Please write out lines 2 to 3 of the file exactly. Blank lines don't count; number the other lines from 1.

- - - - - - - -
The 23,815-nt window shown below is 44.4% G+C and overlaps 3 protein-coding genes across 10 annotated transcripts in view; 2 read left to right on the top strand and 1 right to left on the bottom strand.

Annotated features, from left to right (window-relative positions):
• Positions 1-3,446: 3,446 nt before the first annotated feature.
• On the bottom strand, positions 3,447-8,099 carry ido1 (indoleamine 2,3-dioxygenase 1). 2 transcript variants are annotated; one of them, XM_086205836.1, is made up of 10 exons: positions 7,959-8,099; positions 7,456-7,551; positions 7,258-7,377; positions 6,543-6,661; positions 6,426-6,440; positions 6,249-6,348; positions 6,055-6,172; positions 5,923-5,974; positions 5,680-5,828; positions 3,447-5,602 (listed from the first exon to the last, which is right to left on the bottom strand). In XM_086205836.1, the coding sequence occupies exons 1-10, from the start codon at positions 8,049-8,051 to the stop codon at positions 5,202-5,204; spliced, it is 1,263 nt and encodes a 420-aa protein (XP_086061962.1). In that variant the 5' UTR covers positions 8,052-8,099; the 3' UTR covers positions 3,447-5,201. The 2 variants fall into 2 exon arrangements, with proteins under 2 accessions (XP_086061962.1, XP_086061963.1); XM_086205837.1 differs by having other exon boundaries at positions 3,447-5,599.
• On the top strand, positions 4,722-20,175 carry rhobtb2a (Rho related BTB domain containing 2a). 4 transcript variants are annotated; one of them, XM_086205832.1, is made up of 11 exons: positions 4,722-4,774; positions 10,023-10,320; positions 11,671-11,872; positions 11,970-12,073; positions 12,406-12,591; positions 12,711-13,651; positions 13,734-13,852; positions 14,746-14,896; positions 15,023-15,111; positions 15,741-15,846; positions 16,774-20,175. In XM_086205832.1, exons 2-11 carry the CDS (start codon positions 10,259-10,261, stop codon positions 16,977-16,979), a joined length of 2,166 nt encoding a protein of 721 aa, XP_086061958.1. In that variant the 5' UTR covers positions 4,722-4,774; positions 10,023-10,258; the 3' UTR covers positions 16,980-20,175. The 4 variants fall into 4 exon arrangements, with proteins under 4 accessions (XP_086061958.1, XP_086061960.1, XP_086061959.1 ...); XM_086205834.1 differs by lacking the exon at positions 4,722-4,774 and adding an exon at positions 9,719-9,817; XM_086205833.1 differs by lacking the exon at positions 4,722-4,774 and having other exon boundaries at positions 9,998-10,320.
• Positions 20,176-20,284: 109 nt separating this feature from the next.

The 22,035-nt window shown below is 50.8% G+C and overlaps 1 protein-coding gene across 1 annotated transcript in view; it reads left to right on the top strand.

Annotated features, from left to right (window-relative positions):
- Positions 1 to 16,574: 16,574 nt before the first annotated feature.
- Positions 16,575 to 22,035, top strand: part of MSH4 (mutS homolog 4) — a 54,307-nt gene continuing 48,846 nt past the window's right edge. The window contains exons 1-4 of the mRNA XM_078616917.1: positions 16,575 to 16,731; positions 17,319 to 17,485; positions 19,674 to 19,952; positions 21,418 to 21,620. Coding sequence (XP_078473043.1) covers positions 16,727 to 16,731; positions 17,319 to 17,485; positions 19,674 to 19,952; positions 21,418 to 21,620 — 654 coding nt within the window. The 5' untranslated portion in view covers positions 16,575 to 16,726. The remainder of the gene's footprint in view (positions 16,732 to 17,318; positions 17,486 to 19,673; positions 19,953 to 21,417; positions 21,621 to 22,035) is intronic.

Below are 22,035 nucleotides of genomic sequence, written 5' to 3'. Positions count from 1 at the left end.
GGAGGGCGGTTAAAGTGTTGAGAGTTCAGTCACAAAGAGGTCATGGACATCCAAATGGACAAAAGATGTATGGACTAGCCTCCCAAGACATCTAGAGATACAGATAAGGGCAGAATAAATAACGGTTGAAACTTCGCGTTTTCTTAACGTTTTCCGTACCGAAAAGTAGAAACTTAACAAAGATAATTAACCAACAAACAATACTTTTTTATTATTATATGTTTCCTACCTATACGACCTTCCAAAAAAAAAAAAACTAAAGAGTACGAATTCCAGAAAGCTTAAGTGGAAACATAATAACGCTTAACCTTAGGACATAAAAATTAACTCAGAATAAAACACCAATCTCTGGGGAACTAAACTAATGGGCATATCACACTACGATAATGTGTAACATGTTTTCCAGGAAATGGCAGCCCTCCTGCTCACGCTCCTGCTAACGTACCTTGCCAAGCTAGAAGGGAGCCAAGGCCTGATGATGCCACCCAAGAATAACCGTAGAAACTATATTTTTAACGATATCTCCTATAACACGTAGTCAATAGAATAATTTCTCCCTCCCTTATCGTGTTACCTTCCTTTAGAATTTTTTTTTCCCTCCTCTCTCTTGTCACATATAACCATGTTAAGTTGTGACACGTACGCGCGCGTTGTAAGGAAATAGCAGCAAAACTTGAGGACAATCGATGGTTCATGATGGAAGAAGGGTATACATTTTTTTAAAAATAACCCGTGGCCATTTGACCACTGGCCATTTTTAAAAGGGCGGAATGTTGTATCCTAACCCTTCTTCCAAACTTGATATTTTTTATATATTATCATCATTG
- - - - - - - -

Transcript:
Annotated features, from left to right (window-relative positions):
• Positions 1-3,446: 3,446 nt before the first annotated feature.